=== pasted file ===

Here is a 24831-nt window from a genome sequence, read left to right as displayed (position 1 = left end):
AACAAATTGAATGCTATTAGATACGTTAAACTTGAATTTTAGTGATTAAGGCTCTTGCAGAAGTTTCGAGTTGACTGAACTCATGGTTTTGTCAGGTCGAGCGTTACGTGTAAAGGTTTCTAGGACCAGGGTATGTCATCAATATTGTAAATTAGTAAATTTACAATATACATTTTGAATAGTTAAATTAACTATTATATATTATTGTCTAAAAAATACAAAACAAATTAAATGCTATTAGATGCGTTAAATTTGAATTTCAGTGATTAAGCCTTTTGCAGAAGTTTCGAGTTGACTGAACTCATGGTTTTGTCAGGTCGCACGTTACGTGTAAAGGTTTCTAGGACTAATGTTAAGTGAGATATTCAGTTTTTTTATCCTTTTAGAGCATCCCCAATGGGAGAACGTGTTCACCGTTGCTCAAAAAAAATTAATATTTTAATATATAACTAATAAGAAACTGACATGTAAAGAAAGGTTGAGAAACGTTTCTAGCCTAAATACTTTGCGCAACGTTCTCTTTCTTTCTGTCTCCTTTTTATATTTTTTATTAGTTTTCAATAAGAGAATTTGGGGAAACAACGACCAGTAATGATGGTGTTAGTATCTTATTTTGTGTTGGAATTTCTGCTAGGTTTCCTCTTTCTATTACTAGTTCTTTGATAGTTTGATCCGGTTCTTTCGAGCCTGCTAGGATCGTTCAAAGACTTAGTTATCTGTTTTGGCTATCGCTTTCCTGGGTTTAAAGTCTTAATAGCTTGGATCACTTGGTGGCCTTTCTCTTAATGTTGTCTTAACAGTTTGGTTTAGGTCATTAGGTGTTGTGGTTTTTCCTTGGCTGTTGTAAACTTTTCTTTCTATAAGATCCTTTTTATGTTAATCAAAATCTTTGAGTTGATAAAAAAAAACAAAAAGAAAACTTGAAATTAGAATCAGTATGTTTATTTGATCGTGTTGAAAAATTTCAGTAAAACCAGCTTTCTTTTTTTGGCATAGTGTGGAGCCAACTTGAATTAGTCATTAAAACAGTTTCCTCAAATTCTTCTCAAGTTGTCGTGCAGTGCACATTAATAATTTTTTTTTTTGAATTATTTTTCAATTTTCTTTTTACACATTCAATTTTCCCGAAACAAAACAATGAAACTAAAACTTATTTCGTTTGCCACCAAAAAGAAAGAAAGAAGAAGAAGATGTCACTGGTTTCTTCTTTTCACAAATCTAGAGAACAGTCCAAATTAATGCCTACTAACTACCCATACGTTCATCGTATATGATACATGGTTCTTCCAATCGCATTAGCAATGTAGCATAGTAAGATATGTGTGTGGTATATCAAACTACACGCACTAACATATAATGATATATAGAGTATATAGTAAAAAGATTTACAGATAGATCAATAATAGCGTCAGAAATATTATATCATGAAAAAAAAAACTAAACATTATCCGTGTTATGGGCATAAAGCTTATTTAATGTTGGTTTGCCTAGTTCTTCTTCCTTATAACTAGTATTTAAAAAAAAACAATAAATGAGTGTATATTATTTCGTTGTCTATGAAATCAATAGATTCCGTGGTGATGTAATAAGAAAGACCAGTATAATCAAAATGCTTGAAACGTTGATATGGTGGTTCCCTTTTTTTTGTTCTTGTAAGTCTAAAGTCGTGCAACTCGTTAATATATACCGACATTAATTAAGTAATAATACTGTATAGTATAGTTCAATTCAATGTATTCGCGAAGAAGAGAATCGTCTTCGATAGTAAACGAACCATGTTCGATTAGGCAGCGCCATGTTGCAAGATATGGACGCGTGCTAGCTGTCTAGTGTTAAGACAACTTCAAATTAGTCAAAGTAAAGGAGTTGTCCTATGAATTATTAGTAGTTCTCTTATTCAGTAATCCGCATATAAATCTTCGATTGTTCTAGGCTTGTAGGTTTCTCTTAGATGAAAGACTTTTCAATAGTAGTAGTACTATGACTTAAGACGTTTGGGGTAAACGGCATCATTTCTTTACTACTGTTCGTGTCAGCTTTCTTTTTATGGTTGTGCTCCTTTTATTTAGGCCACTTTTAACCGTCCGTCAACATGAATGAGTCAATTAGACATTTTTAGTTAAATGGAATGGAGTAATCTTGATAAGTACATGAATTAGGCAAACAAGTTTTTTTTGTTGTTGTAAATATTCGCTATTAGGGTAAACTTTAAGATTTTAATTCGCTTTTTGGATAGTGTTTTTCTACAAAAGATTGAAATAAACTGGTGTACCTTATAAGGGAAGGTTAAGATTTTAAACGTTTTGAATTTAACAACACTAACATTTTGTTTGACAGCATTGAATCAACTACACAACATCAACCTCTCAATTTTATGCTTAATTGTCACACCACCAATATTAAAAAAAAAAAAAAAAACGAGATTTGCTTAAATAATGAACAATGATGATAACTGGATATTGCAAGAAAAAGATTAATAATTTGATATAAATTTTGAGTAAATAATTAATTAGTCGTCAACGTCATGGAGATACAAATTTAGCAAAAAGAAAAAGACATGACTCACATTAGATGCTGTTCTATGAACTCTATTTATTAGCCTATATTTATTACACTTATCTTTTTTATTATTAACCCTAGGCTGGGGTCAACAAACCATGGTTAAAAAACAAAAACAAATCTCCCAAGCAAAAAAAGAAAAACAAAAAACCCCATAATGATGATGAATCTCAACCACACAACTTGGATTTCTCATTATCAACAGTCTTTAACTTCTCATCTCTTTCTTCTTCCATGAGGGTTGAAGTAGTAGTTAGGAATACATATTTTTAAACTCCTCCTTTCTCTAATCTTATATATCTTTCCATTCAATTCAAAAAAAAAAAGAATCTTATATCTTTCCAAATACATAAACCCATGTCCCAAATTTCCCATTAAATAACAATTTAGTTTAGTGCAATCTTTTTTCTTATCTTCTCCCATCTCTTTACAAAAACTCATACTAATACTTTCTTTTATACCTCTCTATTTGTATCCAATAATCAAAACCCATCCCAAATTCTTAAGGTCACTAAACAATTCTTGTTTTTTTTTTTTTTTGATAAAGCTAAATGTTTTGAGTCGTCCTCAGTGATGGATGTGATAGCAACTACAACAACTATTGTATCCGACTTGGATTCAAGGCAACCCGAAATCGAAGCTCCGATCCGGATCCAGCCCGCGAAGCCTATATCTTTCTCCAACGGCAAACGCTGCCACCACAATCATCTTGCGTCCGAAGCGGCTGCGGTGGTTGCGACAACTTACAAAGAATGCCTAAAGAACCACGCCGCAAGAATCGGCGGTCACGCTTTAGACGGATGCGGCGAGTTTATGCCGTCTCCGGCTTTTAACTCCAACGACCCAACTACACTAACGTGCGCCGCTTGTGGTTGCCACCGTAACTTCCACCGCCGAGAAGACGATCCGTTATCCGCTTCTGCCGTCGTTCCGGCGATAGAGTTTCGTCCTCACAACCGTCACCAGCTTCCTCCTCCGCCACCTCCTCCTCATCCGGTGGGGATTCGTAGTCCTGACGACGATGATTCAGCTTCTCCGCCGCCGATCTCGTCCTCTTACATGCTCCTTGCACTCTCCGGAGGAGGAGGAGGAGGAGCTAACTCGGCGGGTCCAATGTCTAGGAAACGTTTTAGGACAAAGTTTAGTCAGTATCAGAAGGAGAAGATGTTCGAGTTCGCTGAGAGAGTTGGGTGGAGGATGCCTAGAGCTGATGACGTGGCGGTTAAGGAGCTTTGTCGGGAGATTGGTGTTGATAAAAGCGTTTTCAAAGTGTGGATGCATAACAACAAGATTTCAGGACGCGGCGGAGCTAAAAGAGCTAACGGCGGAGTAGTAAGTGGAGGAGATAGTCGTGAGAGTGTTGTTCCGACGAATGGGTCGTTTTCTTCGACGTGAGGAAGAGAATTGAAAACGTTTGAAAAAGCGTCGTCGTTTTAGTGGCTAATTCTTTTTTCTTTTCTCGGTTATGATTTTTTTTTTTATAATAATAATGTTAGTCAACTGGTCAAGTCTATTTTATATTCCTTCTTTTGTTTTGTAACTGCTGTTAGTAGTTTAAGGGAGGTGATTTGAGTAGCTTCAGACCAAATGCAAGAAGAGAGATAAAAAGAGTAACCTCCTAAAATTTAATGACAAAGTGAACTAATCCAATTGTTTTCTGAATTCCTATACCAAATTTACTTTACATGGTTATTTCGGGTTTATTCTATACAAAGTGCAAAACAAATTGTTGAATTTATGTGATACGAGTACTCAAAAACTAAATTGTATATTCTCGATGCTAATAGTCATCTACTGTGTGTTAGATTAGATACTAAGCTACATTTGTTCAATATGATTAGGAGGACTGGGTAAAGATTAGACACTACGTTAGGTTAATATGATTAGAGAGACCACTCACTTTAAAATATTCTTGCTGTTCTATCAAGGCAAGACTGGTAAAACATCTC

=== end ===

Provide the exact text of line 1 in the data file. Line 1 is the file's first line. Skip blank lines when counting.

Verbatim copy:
Here is a 24831-nt window from a genome sequence, read left to right as displayed (position 1 = left end):